Gone are the days of a music artist attaining stardom with a single musical talent. Today’s Billboard king and queens are flavorful hybrids that possess a buffet of artistic skill (ex. Drake; MC, crooner, songwriter, actor). This is why when the world receives its introduction to rapper, producer and singer Fresco Kane, they’ll realize that the latest So So Def/Epic Records signee is the triple threat of the future.
The East St. Louis native is a creative anomaly in the vein of an Andre 3000 or Kanye West, who are both not only two of the world’s best lyricists but can produce a track, then pen and sing a tune over it. Varied musicianship is where the comparisons stop, though. There isn’t an elder or novice artist who compare to Fresco Kane. It’s why Hip-Hop legends are taking notice of the 26-year-old with the rock star persona and model looks––from Jermaine Dupri insisting the rookie sign with his label just hours after meeting him for the first time to Busta Rhymes contributing a raunchily righteous verse to his JD and Bryan Michael Cox-produced buzz single “Hump Wit It,” a Midwest swangin’ ode to the well-endowed woman. Industry visionaries recognize that the St. Louis Hip-Hop scene hasn’t had a champion of this immense talent in years. It’s usually cliché when rappers claim that their region rests on their backs, but with Fresco it’s the undeniable truth. “I definitely feel like a lot of weight is on my shoulders,” he says. “But I’ve come up with so much rejection because I’m where I’m from that this kind of pressure is a blessing.”
Born in Centerville, Illinois as Greg Lawary, Fresco has been a musician practically his entire life. Encouraged by his parents to pick up an instrument, he was drawn to the clarinet in the fourth grade. An affair with the saxophone would follow until he found a passion for percussion. A natural drummer, young Greg would man the sticks for his church choir every Sunday and rock out to Jackson 5 records every other day (“’ABC’ was favorite because it had that break down.”). The prodigy even taught himself to play piano. Then he fell in love with Hip-Hop. While learning keys, he became consumed with D’Angelo’s impeccable Brown Sugar album. With the most modest of production equipment (Casio keyboard, three string guitar and Karaoke machine), Fresco began tinkling with sonic creations. A producer was being born. As he studied the tracks of various rappers, he developed an infatuation with the masterful lyricism of Nas and riptide flows of Bone Thugs and Harmony. A rapper was being born. This would be the initial years of Fresco writing his own rhymes and R&B songs to his own production. But it wasn’t until his first year of junior college at South Western Illinois College when the former high school basketball standout began taking his multi-talents seriously. Trips to Atlanta, with his then manager, to visit Young Jeezy producer Shawty Red encouraged an 18-year-old Fresco to abandon his hoop dreams. He began maximizing all of his skill, honing the rising star he is today. “I’ve got a lot of versatility,” says Mr. Kane. “I never just limit myself to doing one thing. I’m trying to spread my talent around. I’m not gonna just do rap or just do R&B or just produce. I mean, why would I? Which new artist today does all three”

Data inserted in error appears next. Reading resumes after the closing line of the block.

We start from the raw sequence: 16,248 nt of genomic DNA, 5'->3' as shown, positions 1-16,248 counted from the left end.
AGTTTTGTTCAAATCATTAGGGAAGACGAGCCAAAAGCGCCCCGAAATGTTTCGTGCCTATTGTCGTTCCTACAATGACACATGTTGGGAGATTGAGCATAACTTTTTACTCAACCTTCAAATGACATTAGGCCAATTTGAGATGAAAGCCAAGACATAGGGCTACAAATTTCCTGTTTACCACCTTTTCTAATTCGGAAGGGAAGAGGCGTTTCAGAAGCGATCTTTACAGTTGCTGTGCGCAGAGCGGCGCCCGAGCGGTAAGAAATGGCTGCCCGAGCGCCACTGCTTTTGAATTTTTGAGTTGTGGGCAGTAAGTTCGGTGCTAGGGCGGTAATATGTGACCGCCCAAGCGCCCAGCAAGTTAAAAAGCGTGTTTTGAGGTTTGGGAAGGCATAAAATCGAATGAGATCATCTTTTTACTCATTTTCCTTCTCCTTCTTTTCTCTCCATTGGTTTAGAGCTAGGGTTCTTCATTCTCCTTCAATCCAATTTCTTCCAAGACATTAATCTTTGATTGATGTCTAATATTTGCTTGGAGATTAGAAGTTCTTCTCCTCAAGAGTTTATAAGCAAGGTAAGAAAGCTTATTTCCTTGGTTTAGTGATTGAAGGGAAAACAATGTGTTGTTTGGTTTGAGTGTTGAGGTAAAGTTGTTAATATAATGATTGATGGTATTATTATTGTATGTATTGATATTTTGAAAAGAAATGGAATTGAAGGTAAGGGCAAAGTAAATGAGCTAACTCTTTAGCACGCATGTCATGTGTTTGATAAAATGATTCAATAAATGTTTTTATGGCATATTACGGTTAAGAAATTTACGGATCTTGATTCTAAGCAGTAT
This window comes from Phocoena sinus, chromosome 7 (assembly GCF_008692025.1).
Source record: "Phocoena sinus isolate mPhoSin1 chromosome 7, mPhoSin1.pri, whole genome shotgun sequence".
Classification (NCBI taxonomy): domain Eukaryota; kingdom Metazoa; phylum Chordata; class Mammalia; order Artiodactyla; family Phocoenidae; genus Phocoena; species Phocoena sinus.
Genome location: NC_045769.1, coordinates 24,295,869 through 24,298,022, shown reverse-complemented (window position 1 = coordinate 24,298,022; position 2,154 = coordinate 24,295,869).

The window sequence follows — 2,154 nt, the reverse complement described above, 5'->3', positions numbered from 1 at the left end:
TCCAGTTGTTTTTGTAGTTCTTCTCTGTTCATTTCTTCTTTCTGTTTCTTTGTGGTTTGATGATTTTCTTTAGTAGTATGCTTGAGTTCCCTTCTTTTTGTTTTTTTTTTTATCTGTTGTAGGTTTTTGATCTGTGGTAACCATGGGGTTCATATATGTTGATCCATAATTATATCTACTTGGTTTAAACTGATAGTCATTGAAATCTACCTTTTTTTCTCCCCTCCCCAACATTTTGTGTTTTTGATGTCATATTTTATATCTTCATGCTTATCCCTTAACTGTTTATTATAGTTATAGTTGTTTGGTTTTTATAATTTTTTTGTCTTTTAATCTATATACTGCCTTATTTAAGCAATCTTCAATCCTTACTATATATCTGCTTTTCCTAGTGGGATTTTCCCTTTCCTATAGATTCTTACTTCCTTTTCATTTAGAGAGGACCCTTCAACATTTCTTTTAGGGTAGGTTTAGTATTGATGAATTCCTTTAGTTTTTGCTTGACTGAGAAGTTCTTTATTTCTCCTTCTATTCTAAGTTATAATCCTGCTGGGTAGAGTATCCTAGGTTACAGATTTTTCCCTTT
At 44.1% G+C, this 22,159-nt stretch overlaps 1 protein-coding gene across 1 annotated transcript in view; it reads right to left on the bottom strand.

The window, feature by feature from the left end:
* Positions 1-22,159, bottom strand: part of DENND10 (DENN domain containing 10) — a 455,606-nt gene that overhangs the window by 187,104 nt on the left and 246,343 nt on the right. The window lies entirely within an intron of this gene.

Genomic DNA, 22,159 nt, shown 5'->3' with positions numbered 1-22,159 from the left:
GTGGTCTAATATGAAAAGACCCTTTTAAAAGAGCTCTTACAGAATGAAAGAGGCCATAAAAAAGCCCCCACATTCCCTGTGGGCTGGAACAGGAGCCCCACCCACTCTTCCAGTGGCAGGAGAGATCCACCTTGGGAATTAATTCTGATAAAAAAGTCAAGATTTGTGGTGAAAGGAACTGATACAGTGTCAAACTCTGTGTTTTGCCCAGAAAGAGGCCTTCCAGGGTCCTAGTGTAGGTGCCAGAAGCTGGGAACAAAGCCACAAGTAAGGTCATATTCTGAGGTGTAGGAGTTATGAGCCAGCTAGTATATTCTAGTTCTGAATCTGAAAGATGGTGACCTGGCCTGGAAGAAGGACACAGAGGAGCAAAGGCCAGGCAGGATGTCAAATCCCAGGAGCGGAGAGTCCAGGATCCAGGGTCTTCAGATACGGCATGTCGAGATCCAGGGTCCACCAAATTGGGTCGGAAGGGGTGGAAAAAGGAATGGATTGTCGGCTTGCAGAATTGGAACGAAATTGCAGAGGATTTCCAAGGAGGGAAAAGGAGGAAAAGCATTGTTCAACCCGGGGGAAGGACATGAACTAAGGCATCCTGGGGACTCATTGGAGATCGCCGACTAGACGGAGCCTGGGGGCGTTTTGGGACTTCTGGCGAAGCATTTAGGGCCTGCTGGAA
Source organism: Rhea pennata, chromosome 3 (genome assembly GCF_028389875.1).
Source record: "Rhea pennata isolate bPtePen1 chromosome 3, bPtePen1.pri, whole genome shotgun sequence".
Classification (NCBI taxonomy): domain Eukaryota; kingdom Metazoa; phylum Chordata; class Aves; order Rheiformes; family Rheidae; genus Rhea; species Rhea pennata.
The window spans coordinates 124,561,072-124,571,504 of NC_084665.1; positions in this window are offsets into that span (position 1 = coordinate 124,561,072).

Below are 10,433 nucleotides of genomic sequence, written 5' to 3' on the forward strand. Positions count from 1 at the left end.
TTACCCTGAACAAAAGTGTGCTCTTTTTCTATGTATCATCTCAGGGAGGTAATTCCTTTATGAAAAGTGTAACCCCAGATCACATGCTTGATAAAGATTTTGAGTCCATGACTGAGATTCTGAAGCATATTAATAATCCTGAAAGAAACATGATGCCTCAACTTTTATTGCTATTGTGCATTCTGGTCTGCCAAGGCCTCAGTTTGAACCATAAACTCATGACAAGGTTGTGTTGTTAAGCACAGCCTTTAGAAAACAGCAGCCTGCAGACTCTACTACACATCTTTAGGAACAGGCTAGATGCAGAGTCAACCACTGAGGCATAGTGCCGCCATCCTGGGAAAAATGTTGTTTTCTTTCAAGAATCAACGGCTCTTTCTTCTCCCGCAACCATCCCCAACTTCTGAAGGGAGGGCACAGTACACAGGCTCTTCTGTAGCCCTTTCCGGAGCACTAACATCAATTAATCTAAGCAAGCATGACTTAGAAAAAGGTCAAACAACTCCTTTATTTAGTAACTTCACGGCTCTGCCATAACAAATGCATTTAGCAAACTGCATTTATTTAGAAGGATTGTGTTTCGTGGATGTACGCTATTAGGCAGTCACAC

Originally rapping under the moniker Genesis the Lyricist (also known as Gena), the Lou MC would later change his name for the purpose of gaining more artistic individuality. Making sure that his image remained organic, he would pair his reputation for being stylishly “dope boy fresh” with his resemblance to the lead character in the classic film Menace To Society, Cane and birth the tag Fresco Kane. Two weeks after changing his name in February of 2012, FK would meet Jermaine Dupri during a trip to ATL with his new management Starpower. The initial intent was to play JD tracks from Fresco and former St. Lunatic Murphy Lee’s unreleased mixtape. The So So Def boss was much more interested in Kane’s solo records. A week later he signed him.
Despite the fact that St. Louis’ number one contender has reached the big leagues––rapping alongside heavyweights like Busta, being interviewed by media gatekeepers like DJ Envy––he refuses to be fooled by record industry mirages. He has a clear picture of what true success is and knows he has a long road ahead to reach his destination. Thus he keeps himself humbled and his lens on the big picture. His goals are in HD. “Just because you’re signed doesn’t mean you’re on,” he states. “I got signed off of my talent––because I can sing, because I can produce and rap. I’m appreciative of being signed but it just means more work. And I’m ready to work.”